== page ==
The government has cancelled a contract with P&O Ferries after it sacked nearly 800 staff without notice in March.
The Home Office said a P&O agreement with UK Border Force would come to an end “with immediate effect”.
Transport Secretary Grant Shapps tweeted: “We’re reforming maritime law to stop firms exploiting legal loopholes and protect workers’ rights”.
The ferry firm replaced its sacked staff with foreign agency workers paid less than the minimum wage.
A Home Office spokesperson said: “In response to P&O Ferries’ unacceptable behaviour, Border Force has terminated its agreement with P&O to provide contingency travel services to juxtaposed ports with immediate effect.”
Juxtaposed ports are UK border controls set up in Calais, Dunkirk and some railway stations in France and Belgium, where goods and passengers are checked ahead of travel.
P&O Ferries’ contract was to transport border staff to northern France if there was a problem at the Channel Tunnel.
The Department for Transport said it had concluded a review of its links with P&O Ferries – resulting in its only contract identified with the firm being wound up.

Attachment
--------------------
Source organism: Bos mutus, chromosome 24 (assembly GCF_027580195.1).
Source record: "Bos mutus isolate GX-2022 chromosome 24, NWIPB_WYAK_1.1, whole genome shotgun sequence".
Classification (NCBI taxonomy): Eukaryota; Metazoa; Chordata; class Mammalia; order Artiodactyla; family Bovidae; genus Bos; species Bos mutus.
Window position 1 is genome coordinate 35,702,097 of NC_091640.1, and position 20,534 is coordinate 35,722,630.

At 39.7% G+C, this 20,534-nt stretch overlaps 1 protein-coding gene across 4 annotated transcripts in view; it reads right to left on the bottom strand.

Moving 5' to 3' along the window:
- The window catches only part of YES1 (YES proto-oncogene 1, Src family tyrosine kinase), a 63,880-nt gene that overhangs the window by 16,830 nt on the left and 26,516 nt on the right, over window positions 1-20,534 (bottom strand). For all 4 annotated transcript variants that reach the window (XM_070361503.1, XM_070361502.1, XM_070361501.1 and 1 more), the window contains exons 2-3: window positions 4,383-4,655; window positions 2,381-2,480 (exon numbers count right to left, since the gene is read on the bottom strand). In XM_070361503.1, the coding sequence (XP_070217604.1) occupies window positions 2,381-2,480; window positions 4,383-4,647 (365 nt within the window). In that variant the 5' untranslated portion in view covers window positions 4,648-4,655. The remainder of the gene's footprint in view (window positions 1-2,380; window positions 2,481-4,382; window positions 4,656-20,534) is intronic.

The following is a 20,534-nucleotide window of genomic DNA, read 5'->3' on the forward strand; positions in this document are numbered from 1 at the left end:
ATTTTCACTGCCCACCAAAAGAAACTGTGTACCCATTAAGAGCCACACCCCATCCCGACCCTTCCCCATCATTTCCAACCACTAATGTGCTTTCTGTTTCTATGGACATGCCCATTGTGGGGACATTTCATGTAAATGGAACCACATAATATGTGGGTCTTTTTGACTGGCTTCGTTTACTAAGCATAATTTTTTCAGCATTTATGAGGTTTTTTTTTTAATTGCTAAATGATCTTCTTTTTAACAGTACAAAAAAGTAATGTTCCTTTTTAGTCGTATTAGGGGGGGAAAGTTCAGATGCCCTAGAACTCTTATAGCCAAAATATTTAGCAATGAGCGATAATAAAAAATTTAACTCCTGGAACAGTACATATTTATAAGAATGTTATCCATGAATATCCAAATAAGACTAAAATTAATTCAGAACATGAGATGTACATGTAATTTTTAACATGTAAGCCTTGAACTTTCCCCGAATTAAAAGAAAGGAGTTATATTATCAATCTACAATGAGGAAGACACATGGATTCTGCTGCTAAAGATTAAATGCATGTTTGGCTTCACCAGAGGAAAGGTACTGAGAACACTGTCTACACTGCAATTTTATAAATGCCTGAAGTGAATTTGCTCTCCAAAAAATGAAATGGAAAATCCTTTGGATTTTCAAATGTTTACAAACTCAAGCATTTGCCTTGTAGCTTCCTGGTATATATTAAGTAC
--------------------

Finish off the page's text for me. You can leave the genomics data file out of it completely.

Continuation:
The company’s boss told the BBC recently that he was “incredibly sorry” for the impact felt by hundreds of sacked staff.
Peter Hebblethwaite insisted that the decision was “the route we only deemed possible”, however.
The sackings in March prompted outrage and led to calls for Mr Hebblethwaite to resign..
The Insolvency Service has launched criminal and civil investigations into the circumstances around the redundancies.
P&O services were suspended after the mass sackings and several of the company’s vessels failed safety inspections before being cleared to resume operating.
The reduced ferry capacity was a contributing factor in long lorry queues building up around Dover before Easter.
Earlier this month, P&O Ferries said it was restarting Dover-Calais passenger crossings.